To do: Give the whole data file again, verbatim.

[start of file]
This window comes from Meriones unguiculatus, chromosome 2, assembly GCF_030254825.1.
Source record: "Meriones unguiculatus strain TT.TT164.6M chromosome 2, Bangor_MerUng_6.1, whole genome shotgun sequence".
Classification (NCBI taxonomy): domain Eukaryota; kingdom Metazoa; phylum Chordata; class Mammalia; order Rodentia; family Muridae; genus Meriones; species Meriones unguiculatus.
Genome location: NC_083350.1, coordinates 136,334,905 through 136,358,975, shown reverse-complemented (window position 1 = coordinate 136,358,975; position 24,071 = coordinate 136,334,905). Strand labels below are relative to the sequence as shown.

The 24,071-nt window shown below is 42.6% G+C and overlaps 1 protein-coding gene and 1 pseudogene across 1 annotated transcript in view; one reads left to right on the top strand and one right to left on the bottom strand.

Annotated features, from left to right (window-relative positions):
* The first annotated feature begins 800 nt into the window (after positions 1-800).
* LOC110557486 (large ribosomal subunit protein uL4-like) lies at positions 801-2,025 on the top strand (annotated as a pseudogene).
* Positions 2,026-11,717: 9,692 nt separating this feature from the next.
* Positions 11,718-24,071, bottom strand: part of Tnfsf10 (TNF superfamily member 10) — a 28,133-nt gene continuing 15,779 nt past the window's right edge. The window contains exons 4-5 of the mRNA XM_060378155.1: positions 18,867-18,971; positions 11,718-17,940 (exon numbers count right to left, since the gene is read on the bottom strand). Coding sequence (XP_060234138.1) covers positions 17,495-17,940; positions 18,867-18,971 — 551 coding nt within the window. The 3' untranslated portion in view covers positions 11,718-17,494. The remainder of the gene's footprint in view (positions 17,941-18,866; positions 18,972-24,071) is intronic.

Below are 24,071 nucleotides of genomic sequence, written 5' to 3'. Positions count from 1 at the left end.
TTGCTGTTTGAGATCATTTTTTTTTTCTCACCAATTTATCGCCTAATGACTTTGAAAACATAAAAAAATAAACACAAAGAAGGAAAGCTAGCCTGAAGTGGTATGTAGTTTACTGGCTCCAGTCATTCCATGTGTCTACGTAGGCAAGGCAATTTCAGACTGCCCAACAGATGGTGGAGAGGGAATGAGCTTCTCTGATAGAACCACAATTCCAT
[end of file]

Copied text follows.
This window comes from Meriones unguiculatus, chromosome 2, assembly GCF_030254825.1.
Source record: "Meriones unguiculatus strain TT.TT164.6M chromosome 2, Bangor_MerUng_6.1, whole genome shotgun sequence".
Classification (NCBI taxonomy): domain Eukaryota; kingdom Metazoa; phylum Chordata; class Mammalia; order Rodentia; family Muridae; genus Meriones; species Meriones unguiculatus.
Genome location: NC_083350.1, coordinates 136,334,905 through 136,358,975, shown reverse-complemented (window position 1 = coordinate 136,358,975; position 24,071 = coordinate 136,334,905). Strand labels below are relative to the sequence as shown.

The 24,071-nt window shown below is 42.6% G+C and overlaps 1 protein-coding gene and 1 pseudogene across 1 annotated transcript in view; one reads left to right on the top strand and one right to left on the bottom strand.

Annotated features, from left to right (window-relative positions):
* The first annotated feature begins 800 nt into the window (after positions 1-800).
* LOC110557486 (large ribosomal subunit protein uL4-like) lies at positions 801-2,025 on the top strand (annotated as a pseudogene).
* Positions 2,026-11,717: 9,692 nt separating this feature from the next.
* Positions 11,718-24,071, bottom strand: part of Tnfsf10 (TNF superfamily member 10) — a 28,133-nt gene continuing 15,779 nt past the window's right edge. The window contains exons 4-5 of the mRNA XM_060378155.1: positions 18,867-18,971; positions 11,718-17,940 (exon numbers count right to left, since the gene is read on the bottom strand). Coding sequence (XP_060234138.1) covers positions 17,495-17,940; positions 18,867-18,971 — 551 coding nt within the window. The 3' untranslated portion in view covers positions 11,718-17,494. The remainder of the gene's footprint in view (positions 17,941-18,866; positions 18,972-24,071) is intronic.

Below are 24,071 nucleotides of genomic sequence, written 5' to 3'. Positions count from 1 at the left end.
TTGCTGTTTGAGATCATTTTTTTTTTCTCACCAATTTATCGCCTAATGACTTTGAAAACATAAAAAAATAAACACAAAGAAGGAAAGCTAGCCTGAAGTGGTATGTAGTTTACTGGCTCCAGTCATTCCATGTGTCTACGTAGGCAAGGCAATTTCAGACTGCCCAACAGATGGTGGAGAGGGAATGAGCTTCTCTGATAGAACCACAATTCCAT